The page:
The City’s Flash Flood Emergency Plan has been activated to help mitigate potential flash flooding and ensure a quick, effective, and coordinated response to any flash flood events that do occur. Flash flooding can occur with little or no warning due to the large number of paved surfaces across the city. These surfaces do not allow rainwater to be absorbed into the ground and can result in storm drains often being overwhelmed, causing localized flooding. NYC Emergency Management works closely with NYPD, FDNY, Department of Environmental Protection, Department of Sanitation, Department of Transportation, Department of Parks and Recreation, and the Metropolitan Transportation Authority to mitigate the impact of flash floods. New Yorkers are encouraged to report clogged catch basins and areas of standing water to 3-1-1 (212-639-9675 for Video Relay Service, or TTY: 212-504-4115).
The Department of Buildings has issued an advisory for property owners, contractors and crane operators to take precautionary measures to secure their construction sites, buildings, and equipment in preparation for strong winds associated with Hurricane Jose. The department will perform random spot-check inspections of construction sites around the City and will issue violations and Stop Work Orders, where necessary, if sites are not secured.

NYC Emergency Management remains in constant communication with the National Hurricane Center and the National Weather Service to track and monitor Hurricane Jose and share storm updates with city, state, and private-sector partners. NYC Emergency Management encourages New Yorkers to take the following steps to prepare for potential rain, wind and coastal flooding effects ahead of the storm:


  • Make a plan with your household that outlines what to do during an emergency, including a coastal storm. Use the Ready New York: My Emergency Plan to create your family’s emergency plan.
  • If you have a disability or access or functional need, make sure your plan addresses how your needs may affect your ability to evacuate, shelter in place, or communicate with emergency workers. Arrange help from family, friends, or service providers if you will need assistance.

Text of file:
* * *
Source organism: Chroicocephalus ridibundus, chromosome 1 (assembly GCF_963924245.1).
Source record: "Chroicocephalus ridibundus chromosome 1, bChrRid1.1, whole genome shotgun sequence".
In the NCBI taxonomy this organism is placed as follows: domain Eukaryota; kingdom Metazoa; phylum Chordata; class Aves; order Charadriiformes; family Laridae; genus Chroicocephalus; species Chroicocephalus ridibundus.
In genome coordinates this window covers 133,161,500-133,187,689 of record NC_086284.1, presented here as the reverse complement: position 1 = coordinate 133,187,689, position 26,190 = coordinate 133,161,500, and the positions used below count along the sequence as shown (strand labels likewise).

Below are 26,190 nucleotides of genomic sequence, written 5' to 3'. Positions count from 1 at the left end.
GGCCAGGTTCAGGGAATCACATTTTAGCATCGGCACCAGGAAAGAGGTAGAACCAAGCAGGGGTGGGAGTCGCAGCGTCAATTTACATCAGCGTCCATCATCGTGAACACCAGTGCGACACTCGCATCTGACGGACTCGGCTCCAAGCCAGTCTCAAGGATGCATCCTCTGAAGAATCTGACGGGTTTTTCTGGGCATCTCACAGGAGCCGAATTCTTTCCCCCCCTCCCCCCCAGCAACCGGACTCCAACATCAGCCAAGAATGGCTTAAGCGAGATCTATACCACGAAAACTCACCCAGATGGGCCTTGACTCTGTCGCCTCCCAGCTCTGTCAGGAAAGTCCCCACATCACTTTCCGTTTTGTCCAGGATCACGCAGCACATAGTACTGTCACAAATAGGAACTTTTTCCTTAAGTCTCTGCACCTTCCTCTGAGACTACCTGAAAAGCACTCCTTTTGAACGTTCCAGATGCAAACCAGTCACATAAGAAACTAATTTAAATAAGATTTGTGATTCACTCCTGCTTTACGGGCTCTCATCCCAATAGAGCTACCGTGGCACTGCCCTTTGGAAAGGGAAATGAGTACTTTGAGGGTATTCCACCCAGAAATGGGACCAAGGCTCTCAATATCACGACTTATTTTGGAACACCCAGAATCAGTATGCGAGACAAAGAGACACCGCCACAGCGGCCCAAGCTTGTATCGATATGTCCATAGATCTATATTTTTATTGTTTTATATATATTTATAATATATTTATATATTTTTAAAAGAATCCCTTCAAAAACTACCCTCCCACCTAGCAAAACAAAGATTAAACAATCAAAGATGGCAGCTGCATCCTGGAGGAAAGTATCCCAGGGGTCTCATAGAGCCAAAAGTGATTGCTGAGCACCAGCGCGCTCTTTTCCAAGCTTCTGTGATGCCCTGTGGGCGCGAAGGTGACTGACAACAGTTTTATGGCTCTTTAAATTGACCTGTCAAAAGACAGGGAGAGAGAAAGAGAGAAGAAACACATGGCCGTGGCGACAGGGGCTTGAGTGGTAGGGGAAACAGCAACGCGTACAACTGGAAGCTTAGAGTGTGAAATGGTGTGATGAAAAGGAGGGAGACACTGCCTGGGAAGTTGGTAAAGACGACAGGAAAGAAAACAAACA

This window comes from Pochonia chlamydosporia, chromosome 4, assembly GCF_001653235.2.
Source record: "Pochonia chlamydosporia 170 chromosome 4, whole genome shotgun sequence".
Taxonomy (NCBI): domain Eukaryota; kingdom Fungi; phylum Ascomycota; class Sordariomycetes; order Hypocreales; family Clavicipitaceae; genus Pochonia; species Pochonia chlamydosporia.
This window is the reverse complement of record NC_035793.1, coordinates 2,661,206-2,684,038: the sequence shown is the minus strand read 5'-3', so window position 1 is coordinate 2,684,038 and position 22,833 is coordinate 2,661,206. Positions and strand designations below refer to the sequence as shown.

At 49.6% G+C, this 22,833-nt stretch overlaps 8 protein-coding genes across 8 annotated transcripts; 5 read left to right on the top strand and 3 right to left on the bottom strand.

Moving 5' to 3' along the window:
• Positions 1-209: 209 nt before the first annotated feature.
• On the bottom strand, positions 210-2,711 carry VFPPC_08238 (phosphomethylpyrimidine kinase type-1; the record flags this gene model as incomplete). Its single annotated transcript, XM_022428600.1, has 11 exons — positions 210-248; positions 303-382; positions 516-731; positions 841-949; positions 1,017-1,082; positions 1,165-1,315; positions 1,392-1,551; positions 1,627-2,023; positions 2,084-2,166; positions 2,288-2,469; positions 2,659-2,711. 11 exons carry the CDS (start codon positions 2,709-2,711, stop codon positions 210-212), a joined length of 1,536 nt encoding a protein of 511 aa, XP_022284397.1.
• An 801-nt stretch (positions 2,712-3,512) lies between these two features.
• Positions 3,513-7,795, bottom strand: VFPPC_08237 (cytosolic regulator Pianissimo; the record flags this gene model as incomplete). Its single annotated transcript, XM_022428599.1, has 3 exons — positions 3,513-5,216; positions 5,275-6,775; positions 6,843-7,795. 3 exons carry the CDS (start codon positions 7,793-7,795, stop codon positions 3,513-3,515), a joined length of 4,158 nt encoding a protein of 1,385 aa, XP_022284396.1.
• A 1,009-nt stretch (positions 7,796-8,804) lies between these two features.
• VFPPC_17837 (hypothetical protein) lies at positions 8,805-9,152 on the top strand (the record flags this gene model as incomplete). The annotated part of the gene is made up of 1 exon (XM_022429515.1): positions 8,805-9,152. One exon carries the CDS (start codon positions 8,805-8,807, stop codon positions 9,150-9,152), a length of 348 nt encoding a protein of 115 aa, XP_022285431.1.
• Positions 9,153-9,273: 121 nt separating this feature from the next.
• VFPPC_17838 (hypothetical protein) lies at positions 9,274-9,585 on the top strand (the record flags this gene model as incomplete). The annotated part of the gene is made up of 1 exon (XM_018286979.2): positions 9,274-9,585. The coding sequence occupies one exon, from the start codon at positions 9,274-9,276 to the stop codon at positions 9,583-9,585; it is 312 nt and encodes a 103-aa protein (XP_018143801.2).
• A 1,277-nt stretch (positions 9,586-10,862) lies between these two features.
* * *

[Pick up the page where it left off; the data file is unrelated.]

• Know your zone. Areas of the city subject to storm surge flooding are divided into six evacuation zones (1 through 6) based on risk of storm surge flooding. Use the Hurricane Evacuation Zone Finder or call 3-1-1 (212-639-9675 for Video Relay Service, or TTY: 212-504-4115) to find out if your address is located in an evacuation zone.
  • Prepare a Go Bag that you can grab in case you need to leave your home in a hurry. For more information about what to pack in a Go Bag, visit
  • Stay informed by signing up for Notify NYC to receive emergency notifications and updates via email, phone, SMS /text, or Twitter. Notify NYC messages are also available in American Sign Language (ASL). Visit or call 3-1-1 to sign up.


If you live in a flood-susceptible area:

  • Keep sandbags, plywood, plastic sheeting, and lumber, on hand to help protect your home.
  • Make an itemized list of personal property, including furnishings, clothing, and valuables.
  • Move valuable items from basements to upper floors. (Basements are vulnerable to flooding.)
  • Know your flood risk. To learn more about coastal flood risk in New York City, visit the FEMA Region II Coastal Analysis and Mapping website for flood hazard information at
  • Consider getting flood insurance. Protection against loss due to floods is not covered under a homeowner’s policy. Contact your property/casualty agent or broker about eligibility for flood insurance. For more information, visit the National Flood Insurance Program online at
  • Learn the safest route from your home or workplace to safe, high ground in case you have to evacuate. This should be part of your household disaster plan.


  • Build or restock your emergency supply kit, including a flashlight, batteries, cash, and first aid supplies.
  • Charge cell phones and any battery-powered devices.
  • Turn your refrigerator and freezer to a colder setting. If you lose power, items that need refrigeration will stay cooler for longer.
  • Check on friends, relatives, and neighbors, especially older adults and people with disabilities, access and functional needs, or health conditions. Help them to prepare if needed.


Strong winds can bring down trees and power lines and can turn unsecured objects into dangerous projectiles. To protect against the hazard of strong winds, New Yorkers should: